Learn as you build 🤓
While you should come with a certain level of preparation when launching your startup, Moritz stresses that founders should go in with a flexible mindset and learn along the way by doing: “you don’t have to know everything from the very beginning”.
Chalom echoes Moritz, highlighting how sometimes the most important step for a startup is simply, well, starting it: “sometimes you just have to jump in the deep end and start swimming. For a long time, I was held back by the notion that I had to have this ground-breaking idea for a business, when really I just had to believe in myself and get building. My approach shifted from ‘I’m going to build this company’ to ‘I’m going to build a company, no matter what’.”
Tania agrees, underlining that there’s never an ideal time to launch your startup: “validate your pain, have enough money on the side, and just go for it.”
“You don’t have to know everything from the beginning” — Moritz Dausinger, Founder of Refiner
Marc highlights how, especially as a solopreneur, it’s essential to adopt a learner’s attitude: “absorb as much as possible and get involved in various aspects of the business. I spend half of my time on tech, but then the other half on marketing — you’ve got to get your hands dirty in order to grow.”
Everyone has their own path🛣️
Anh-Tho advises future founders that “there’s no ‘right’ path for a founder– there are as many paths as there are people”. Tania adds that there are many ways to launch a startup: bootstrapping, raising funds, going into consulting. “You don’t necessarily have to go down the conventional fundraising route, it depends on the nature of the business you wish to build”. Case in point: Moritz, CEO of Refiner, who founded a small, bootstrapped company with no employees other than freelancers and no funding, and now boasts hundreds of fast-growing SaaS clients.
There’s no ‘right’ path for a founder– there are as many paths as there are people” — Anh-Tho, Founder of Lago
Alex adds that there can also be different types of entrepreneurs. Before embarking upon your entrepreneurial journey, he recommends asking yourself if you’re a starter or a builder. “Are you a starter, someone that likes to ship a small product to begin with, but doesn’t take pleasure in growing it?” he says, “or are you a builder, someone who’s good at developing a product, taking it to new heights, but struggles with the early stages and would rather initially buy on sites like MicroAcquire?”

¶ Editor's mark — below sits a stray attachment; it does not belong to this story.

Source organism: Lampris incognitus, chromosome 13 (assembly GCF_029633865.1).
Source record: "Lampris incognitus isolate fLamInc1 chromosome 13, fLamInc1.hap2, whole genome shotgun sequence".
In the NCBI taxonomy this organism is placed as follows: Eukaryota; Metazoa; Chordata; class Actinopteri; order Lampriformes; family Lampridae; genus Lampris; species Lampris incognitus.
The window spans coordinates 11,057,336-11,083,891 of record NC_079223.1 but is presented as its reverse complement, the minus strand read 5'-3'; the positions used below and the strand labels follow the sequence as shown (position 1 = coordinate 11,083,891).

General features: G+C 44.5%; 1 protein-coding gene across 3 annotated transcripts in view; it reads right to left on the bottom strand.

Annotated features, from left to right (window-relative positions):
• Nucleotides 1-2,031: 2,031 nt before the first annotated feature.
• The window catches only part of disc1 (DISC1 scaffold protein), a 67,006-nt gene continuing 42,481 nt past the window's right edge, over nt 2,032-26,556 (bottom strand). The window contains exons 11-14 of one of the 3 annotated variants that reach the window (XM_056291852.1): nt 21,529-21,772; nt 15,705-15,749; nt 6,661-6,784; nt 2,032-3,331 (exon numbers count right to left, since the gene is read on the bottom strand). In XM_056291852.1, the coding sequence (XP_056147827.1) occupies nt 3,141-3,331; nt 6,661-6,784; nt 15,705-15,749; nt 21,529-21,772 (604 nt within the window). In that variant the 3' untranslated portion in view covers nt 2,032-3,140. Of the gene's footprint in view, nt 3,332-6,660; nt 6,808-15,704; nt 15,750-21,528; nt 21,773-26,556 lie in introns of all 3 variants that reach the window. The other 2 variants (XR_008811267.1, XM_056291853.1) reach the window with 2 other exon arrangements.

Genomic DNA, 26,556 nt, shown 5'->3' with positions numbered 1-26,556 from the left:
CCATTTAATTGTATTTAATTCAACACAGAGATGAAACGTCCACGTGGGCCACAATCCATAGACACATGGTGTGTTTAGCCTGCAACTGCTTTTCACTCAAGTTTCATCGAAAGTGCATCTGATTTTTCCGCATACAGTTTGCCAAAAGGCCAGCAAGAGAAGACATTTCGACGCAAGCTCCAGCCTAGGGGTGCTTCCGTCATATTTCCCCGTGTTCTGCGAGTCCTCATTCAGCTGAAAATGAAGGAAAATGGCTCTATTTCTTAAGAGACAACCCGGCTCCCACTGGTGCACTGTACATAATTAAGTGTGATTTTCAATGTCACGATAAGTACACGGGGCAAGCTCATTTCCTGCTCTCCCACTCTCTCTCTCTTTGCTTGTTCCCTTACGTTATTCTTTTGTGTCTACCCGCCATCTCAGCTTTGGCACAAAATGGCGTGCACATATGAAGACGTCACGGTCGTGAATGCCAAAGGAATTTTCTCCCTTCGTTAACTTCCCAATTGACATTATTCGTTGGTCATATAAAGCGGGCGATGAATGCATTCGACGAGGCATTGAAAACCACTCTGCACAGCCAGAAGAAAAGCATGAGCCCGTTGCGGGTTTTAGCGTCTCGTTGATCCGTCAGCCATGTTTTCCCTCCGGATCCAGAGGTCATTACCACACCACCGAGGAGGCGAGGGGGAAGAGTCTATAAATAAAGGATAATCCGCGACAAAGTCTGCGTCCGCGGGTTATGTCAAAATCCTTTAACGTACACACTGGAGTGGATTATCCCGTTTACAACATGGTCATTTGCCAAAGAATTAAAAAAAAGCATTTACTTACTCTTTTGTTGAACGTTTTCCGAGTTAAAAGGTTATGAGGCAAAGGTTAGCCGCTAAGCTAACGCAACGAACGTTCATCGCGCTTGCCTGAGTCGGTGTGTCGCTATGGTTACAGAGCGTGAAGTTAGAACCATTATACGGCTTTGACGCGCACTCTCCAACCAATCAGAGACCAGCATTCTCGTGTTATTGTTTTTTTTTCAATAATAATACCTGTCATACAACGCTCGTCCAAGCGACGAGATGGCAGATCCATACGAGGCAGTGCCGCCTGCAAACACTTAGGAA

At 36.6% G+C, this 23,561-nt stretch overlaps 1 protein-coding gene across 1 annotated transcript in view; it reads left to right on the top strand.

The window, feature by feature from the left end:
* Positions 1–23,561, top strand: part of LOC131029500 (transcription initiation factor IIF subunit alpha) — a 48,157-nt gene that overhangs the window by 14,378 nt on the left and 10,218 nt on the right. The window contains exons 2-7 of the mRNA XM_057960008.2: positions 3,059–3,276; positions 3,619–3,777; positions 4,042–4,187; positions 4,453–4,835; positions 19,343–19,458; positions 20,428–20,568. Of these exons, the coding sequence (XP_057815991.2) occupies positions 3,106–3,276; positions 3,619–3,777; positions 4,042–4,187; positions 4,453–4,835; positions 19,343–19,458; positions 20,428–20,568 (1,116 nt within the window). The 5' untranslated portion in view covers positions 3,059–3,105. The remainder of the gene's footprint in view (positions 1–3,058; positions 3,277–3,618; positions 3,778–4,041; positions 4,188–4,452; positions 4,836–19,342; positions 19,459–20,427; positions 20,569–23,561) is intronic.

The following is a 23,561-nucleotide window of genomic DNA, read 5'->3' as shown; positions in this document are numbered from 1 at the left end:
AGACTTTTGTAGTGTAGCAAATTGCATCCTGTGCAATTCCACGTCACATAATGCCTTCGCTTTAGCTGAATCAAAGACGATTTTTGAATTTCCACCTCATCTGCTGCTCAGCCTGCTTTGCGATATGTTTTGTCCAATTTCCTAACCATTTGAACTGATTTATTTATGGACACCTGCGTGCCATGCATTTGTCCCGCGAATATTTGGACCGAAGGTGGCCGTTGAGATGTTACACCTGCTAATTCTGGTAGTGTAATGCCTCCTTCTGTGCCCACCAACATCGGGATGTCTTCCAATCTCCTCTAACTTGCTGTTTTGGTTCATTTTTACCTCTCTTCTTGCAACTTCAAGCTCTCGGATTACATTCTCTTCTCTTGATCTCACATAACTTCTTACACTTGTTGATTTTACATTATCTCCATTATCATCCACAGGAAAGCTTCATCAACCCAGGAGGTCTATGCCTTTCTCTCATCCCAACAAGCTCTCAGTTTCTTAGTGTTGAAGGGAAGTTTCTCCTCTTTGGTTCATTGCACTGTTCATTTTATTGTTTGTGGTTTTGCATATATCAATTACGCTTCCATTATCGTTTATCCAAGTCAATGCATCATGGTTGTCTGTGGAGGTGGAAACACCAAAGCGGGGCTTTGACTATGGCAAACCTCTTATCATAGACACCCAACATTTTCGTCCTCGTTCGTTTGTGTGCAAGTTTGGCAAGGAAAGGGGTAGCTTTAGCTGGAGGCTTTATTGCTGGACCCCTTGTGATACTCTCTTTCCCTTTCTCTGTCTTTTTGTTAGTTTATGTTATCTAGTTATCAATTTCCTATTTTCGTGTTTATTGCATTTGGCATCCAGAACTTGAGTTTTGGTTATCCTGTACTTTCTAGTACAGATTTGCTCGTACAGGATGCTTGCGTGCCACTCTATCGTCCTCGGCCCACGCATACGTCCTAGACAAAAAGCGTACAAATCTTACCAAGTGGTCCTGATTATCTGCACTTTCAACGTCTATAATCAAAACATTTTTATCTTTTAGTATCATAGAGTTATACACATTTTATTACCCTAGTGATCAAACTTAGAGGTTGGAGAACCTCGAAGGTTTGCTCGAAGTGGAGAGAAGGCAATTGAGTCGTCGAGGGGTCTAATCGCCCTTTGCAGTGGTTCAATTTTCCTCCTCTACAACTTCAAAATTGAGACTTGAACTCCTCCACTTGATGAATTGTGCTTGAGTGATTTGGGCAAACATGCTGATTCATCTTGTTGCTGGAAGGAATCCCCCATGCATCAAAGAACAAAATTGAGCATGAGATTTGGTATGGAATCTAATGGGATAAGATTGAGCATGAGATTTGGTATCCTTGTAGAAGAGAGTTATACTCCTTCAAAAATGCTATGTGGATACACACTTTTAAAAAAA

Jérémy also highlights that you don’t have to fit a specific mould to become a Founder. ‘You can be an ex-Boston Consulting Group employee with years of experience, or you might just be a student with a big idea and the drive to fulfill it. Only you and your confidence in yourself can say what it takes to become an entrepreneur. No one else.”
Be prepared for the reality of building a startup ⚒️
Gilles stresses that being a founder isn’t for everyone, and that building a startup is a long, hard road filled with tough decisions and challenges. “The truth is that the vast majority of startups fail and it often takes a unique opportunity, such as joining eFounders, to truly have a shot at surviving long-term and building something on a larger scale”.
“Building a startup is not always glamorous” — Tania Kefs, Founder of Jurnee
Tania says that beyond the hype around unicorns and record-breaking funding rounds, “building a startup is not always glamorous”. Specifically, she emphasizes just how long of a journey building your businesses is “nowadays, it can take 18 months to build an MVP — and the startup may only start to take off after 3–4 years”. Marc points out that as successful as the eFounders startup is now, having reached unicorn and even centaur status with $100M+ ARR, the team at Aircall had to overcome many technical problems during its early stages.
⬇️ Meet the rest of the eFounders mafia